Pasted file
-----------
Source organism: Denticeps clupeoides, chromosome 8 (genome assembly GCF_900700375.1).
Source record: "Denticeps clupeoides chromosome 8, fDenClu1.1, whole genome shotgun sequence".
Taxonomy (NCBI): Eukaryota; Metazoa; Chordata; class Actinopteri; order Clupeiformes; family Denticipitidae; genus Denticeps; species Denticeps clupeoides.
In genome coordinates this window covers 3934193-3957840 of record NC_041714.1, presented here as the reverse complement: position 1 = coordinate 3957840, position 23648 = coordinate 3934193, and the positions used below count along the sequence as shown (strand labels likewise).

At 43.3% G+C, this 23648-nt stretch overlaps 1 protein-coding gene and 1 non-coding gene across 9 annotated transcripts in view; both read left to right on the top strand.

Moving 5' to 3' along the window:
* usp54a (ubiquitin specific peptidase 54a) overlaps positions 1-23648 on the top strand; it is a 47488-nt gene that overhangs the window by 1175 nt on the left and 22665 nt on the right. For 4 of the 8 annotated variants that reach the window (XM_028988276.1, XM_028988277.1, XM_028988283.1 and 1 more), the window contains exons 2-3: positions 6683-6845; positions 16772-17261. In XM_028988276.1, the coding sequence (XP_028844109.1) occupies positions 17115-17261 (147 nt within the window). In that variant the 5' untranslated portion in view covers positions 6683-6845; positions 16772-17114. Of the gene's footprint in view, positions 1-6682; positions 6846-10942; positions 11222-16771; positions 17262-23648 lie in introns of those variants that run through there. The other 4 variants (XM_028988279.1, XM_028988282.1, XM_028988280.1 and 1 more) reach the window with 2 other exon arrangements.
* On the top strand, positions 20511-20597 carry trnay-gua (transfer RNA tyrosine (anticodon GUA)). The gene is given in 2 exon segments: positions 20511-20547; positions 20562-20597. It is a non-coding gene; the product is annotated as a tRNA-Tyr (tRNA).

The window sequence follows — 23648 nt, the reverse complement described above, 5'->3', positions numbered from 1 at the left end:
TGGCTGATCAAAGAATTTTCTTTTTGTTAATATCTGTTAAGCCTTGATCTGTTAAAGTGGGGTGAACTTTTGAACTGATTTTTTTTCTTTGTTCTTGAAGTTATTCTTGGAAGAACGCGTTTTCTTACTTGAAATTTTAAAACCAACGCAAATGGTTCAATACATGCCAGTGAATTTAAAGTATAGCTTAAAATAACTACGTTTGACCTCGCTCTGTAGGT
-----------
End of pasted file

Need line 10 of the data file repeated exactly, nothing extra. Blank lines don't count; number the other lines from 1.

TGGCTGATCAAAGAATTTTCTTTTTGTTAATATCTGTTAAGCCTTGATCTGTTAAAGTGGGGTGAACTTTTGAACTGATTTTTTTTCTTTGTTCTTGAAGTTATTCTTGGAAGAACGCGTTTTCTTACTTGAAATTTTAAAACCAACGCAAATGGTTCAATACATGCCAGTGAATTTAAAGTATAGCTTAAAATAACTACGTTTGACCTCGCTCTGTAGGT